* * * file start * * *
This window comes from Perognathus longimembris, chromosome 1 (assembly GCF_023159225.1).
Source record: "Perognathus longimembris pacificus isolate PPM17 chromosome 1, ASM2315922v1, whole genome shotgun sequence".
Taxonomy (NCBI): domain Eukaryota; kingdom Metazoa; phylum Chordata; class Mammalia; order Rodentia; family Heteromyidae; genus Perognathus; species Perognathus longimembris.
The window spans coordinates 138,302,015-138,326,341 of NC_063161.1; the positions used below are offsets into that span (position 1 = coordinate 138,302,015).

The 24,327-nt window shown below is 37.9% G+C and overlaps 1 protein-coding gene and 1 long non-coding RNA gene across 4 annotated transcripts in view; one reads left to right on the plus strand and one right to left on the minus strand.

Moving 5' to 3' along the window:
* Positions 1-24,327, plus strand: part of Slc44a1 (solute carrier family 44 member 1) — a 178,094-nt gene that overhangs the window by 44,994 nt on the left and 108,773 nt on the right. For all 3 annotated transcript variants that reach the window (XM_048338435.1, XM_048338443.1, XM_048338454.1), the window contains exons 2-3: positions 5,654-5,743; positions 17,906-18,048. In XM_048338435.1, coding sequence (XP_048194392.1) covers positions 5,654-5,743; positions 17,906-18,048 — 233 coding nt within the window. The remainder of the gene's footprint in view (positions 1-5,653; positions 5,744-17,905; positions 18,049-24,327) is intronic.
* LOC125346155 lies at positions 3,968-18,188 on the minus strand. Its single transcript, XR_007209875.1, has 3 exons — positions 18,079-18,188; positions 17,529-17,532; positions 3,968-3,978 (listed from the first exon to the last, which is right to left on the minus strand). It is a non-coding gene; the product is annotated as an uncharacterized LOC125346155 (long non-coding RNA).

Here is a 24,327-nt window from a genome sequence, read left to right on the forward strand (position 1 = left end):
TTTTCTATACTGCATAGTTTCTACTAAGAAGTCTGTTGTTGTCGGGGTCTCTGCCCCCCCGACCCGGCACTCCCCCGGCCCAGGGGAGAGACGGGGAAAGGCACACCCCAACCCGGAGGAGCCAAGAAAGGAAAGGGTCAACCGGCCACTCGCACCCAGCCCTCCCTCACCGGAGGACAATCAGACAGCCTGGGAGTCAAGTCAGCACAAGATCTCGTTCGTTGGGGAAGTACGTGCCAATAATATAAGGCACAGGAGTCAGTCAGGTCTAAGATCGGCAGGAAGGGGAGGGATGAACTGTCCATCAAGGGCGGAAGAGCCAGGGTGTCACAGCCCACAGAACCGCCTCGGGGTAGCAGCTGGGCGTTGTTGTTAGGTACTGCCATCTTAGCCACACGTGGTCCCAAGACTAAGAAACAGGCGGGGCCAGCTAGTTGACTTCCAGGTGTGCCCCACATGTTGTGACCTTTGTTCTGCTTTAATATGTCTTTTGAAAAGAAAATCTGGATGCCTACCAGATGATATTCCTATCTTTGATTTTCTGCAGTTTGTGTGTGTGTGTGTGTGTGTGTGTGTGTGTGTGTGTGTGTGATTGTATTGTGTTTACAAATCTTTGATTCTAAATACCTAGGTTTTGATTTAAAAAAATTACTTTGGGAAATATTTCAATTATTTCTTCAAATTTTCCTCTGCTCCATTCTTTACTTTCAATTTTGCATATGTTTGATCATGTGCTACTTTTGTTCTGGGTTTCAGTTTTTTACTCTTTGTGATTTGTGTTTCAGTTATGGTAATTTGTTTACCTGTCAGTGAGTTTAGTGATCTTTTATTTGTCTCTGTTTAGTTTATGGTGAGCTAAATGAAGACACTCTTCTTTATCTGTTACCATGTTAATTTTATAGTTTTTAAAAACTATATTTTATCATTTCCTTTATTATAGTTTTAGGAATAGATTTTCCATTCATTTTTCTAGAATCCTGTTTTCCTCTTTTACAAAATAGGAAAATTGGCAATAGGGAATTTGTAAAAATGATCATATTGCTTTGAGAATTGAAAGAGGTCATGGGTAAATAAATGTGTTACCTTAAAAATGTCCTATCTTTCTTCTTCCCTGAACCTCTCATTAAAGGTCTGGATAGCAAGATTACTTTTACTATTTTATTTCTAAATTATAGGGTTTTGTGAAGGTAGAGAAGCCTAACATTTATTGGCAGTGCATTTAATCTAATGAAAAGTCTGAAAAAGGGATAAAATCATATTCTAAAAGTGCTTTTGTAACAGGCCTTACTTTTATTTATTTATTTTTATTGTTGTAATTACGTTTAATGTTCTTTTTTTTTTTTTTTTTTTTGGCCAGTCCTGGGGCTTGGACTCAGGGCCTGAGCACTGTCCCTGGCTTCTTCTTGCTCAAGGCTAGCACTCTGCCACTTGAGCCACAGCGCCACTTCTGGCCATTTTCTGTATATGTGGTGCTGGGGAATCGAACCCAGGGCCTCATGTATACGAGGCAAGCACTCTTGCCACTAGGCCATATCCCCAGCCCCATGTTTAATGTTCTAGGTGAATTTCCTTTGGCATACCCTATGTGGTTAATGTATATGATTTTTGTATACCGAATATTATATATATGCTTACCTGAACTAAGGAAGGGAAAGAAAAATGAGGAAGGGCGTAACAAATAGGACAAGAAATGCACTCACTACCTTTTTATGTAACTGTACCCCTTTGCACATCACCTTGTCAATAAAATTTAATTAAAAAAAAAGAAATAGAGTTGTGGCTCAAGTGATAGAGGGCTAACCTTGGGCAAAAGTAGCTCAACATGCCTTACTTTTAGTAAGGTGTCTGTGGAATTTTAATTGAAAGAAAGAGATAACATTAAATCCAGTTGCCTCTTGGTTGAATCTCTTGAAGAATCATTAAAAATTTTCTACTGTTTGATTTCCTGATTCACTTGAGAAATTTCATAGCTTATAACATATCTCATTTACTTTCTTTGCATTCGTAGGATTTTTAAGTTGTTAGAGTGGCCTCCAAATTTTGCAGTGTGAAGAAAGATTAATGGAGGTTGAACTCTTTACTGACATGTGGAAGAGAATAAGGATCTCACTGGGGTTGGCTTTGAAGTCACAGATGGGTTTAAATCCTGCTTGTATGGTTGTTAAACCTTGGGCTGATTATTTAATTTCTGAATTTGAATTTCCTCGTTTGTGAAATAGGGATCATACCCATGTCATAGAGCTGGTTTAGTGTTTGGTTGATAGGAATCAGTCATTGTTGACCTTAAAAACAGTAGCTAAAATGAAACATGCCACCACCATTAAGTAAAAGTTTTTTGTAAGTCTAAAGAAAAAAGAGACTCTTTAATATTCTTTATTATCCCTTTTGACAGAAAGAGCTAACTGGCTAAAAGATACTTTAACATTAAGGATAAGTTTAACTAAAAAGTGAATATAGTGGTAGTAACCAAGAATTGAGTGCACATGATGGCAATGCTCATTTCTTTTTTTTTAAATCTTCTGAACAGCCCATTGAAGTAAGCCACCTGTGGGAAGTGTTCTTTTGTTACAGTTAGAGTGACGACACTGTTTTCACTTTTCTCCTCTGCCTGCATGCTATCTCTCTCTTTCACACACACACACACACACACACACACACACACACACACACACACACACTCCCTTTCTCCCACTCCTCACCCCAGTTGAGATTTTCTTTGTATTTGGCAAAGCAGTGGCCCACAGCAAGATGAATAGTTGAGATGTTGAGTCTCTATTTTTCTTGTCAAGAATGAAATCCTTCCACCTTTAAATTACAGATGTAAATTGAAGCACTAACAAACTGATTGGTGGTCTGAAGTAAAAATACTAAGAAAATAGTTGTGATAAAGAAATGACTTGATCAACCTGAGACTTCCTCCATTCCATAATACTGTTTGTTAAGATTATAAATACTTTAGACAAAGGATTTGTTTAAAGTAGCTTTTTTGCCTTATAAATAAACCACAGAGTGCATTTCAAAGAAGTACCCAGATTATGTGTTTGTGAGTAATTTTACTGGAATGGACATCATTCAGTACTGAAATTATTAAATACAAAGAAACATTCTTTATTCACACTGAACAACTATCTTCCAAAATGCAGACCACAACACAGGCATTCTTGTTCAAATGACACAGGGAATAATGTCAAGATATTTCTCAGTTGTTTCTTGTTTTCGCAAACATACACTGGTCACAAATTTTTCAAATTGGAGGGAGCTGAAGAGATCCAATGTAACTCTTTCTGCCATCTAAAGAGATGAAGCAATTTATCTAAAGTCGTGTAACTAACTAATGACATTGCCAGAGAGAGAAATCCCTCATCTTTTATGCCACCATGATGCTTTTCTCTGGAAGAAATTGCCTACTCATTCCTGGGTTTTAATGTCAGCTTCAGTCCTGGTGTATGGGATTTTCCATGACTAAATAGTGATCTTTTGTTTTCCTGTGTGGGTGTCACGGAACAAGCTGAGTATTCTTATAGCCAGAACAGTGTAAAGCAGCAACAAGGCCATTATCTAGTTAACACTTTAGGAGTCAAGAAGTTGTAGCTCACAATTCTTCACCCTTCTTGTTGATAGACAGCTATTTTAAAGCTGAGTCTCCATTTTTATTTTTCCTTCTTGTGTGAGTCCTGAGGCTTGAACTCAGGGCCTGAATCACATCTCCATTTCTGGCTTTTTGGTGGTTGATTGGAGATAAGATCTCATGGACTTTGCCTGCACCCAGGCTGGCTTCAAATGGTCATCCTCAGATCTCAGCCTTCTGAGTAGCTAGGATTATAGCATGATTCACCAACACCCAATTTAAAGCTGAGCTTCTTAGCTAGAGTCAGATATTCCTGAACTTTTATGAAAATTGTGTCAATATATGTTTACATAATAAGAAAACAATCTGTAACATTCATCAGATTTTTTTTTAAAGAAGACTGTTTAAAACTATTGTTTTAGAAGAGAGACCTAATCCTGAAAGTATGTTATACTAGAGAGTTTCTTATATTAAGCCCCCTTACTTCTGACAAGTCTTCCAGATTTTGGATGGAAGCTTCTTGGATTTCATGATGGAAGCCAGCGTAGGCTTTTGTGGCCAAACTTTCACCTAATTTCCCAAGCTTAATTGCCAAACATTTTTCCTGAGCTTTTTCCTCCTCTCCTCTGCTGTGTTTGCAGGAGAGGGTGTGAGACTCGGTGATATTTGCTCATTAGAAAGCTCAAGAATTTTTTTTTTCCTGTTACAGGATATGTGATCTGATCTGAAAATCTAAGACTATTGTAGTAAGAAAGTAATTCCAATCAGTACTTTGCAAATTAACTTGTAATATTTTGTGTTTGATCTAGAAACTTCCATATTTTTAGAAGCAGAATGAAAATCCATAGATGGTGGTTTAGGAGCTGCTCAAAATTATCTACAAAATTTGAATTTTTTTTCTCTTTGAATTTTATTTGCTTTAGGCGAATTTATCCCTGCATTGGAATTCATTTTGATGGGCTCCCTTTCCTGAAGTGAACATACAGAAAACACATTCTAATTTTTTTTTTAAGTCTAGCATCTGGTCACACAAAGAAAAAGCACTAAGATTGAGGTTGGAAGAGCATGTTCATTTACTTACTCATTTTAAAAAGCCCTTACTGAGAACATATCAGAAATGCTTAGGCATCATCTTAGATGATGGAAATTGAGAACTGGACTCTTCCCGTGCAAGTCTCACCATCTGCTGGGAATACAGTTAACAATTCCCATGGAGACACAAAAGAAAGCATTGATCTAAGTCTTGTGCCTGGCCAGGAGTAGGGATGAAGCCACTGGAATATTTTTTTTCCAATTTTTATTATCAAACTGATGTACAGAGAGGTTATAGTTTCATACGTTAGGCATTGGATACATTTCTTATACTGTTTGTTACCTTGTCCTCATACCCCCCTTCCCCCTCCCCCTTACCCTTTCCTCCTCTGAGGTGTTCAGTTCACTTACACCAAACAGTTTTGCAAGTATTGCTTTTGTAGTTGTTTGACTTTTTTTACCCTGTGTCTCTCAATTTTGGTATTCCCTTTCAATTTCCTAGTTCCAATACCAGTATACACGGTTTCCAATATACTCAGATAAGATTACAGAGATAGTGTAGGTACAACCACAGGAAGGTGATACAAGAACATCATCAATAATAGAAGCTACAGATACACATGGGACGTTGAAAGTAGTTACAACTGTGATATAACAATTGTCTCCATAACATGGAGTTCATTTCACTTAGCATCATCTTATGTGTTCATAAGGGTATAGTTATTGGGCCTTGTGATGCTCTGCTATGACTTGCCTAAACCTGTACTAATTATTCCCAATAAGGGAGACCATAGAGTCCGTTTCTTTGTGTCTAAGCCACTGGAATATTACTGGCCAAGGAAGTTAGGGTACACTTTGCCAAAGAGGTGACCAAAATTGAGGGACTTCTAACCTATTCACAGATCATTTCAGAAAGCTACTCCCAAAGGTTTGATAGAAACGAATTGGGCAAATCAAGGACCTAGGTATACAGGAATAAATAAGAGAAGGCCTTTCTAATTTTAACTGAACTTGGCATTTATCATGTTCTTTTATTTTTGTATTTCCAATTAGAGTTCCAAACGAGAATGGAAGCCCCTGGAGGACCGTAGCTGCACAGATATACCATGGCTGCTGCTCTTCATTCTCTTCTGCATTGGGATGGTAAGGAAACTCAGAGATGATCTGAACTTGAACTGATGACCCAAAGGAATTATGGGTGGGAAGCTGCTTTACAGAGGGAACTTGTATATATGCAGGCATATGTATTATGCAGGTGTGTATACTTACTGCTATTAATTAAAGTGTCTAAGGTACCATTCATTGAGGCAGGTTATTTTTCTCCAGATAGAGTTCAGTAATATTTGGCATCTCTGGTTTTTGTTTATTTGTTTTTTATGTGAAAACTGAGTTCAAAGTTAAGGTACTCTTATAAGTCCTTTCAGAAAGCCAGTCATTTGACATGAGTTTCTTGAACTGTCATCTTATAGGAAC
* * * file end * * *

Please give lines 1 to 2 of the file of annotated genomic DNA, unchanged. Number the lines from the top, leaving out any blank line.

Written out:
This window comes from Perognathus longimembris, chromosome 1 (assembly GCF_023159225.1).
Source record: "Perognathus longimembris pacificus isolate PPM17 chromosome 1, ASM2315922v1, whole genome shotgun sequence".